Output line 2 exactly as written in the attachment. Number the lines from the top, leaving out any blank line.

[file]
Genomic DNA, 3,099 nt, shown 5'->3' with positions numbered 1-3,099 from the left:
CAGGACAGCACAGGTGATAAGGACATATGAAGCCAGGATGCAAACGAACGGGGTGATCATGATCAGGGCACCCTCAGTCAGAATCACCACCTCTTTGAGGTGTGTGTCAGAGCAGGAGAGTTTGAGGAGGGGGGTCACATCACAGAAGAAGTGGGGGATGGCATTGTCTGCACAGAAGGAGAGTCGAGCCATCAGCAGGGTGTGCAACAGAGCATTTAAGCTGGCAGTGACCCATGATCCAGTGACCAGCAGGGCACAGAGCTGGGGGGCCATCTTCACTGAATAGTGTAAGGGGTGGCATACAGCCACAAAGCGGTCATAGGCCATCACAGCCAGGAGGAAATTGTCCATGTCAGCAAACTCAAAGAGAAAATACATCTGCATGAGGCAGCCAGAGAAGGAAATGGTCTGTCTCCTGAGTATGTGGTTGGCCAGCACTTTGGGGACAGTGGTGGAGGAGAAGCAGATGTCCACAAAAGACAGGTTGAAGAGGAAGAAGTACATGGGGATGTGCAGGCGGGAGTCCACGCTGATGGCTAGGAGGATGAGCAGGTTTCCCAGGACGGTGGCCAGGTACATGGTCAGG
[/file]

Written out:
CAGGACAGCACAGGTGATAAGGACATATGAAGCCAGGATGCAAACGAACGGGGTGATCATGATCAGGGCACCCTCAGTCAGAATCACCACCTCTTTGAGGTGTGTGTCAGAGCAGGAGAGTTTGAGGAGGGGGGTCACATCACAGAAGAAGTGGGGGATGGCATTGTCTGCACAGAAGGAGAGTCGAGCCATCAGCAGGGTGTGCAACAGAGCATTTAAGCTGGCAGTGACCCATGATCCAGTGACCAGCAGGGCACAGAGCTGGGGGGCCATCTTCACTGAATAGTGTAAGGGGTGGCATACAGCCACAAAGCGGTCATAGGCCATCACAGCCAGGAGGAAATTGTCCATGTCAGCAAACTCAAAGAGAAAATACATCTGCATGAGGCAGCCAGAGAAGGAAATGGTCTGTCTCCTGAGTATGTGGTTGGCCAGCACTTTGGGGACAGTGGTGGAGGAGAAGCAGATGTCCACAAAAGACAGGTTGAAGAGGAAGAAGTACATGGGGATGTGCAGGCGGGAGTCCACGCTGATGGCTAGGAGGATGAGCAGGTTTCCCAGGACGGTGGCCAGGTACATGGTCAGG